With the start of school this week and next, the “unofficial” start of fall is officially upon us. Normally, this time of year would be filled with the smell of freshly sharpened pencils, the noisy chatter of kids getting on the school bus and navigating the hallways to their new classrooms, and parents adjusting to an expected post-summer new normal with their kids out of the house during the weekday. This year, however, things look and feel different. We’ve got chromebooks instead of pencils, at-home classrooms instead of school buses and hallways, and days filled with monitoring distance learning as we try to juggle our jobs and other responsibilities. It’s a back-to-school unlike any other, and I will be the first to admit that I’m a little bit nervous about it.
Even for those of us who are not parenting school-age children, this fall is likely to be filled with new stressors. The current political climate, a high-stakes election in just over 8 weeks, continuing limitations on our work and social lives due to COVID, and psychological distance from loved ones all add up to a super challenging Q4 2020.
For all of us, getting through the rest of this year will likely require us to dig deeper than we’ve had to dig before. One of the best things you can do to prepare is to line up a good self-care regimen. Over the past several months, my colleagues and I have tried to bring you lots of healthy ideas about how to manage on the psychological and social fronts. Today, I’ve got some ideas for you that are more biological in nature.
On the biological front, I encourage you to think about ways to move your body toward its healthiest state. Often, when we’re stressed, we cut corners on things that we know are good for us physically–and this can have a significant and negative impact on our day to day experiences and our mental health. There are a few relatively easy things you can do to keep yourself in good physical shape:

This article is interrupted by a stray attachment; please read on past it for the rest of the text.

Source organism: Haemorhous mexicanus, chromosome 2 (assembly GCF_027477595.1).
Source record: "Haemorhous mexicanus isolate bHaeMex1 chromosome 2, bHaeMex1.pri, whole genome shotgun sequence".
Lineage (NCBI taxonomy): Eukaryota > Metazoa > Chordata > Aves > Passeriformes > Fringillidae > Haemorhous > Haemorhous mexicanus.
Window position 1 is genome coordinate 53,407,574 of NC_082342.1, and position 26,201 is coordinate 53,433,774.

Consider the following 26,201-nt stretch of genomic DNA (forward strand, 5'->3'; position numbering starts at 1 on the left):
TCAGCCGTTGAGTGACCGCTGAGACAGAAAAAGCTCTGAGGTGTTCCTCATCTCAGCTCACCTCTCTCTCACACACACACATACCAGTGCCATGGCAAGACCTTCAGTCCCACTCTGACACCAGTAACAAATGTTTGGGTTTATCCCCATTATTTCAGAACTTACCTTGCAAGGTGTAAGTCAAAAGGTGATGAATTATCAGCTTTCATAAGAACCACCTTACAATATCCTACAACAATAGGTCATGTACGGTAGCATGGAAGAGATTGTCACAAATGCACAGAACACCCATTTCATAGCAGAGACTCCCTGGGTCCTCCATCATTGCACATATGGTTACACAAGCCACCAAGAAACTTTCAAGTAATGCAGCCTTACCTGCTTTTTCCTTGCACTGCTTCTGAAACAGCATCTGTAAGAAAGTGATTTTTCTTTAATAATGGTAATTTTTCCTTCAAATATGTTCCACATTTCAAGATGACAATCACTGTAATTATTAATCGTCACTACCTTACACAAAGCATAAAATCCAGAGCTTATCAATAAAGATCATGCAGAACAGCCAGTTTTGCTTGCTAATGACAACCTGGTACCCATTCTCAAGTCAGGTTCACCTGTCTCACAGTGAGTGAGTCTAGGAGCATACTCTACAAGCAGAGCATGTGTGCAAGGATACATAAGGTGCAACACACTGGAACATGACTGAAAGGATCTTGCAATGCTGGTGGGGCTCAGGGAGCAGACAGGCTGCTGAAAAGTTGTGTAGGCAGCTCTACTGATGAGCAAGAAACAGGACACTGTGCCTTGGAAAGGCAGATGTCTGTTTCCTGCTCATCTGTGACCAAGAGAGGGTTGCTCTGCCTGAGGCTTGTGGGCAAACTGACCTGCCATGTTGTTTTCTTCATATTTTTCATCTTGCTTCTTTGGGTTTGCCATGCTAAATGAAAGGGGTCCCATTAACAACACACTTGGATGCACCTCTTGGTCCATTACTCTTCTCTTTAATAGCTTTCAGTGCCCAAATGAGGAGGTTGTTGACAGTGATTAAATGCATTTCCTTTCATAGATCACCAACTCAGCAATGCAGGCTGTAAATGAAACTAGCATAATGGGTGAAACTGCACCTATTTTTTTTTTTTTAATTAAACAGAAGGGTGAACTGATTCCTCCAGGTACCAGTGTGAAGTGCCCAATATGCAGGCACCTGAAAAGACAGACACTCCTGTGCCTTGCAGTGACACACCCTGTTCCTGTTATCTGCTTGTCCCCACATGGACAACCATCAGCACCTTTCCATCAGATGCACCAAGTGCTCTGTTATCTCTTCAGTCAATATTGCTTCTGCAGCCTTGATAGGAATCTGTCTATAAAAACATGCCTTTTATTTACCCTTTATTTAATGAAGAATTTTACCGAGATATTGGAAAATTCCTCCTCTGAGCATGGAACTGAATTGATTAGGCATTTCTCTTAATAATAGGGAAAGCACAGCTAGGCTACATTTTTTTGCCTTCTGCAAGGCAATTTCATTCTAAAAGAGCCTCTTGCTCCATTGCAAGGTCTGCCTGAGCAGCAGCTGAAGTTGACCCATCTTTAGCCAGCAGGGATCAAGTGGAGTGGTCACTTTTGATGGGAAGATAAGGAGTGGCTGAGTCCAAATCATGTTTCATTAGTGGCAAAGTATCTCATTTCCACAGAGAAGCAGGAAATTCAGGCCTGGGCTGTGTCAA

Clean up your sleep. Good “sleep hygiene” is critical to making sure that you start each day rested and alert. Chronically not getting enough sleep can lead to a multitude of problems, such as difficulty paying attention, short patience, a weakened immune system, and many others. Good sleep hygiene means:
- Going to bed and waking on a consistent schedule (yes, even on the weekends!). Most of us need between 7 and 9 hours of sleep to be fully rested. If you’ve got a 5:30am alarm, that means you should absolutely be in bed and ready to snooze by 10:30pm at the latest.
- Getting some natural light each day — this helps regulate your body’s natural sleep/wake rhythms. Research shows that those who get natural light each day actually get better quality sleep. So, make it a point to get outside for 30 or so minutes every day — and it doesn’t have to be all at once. Talk about low-hanging fruit!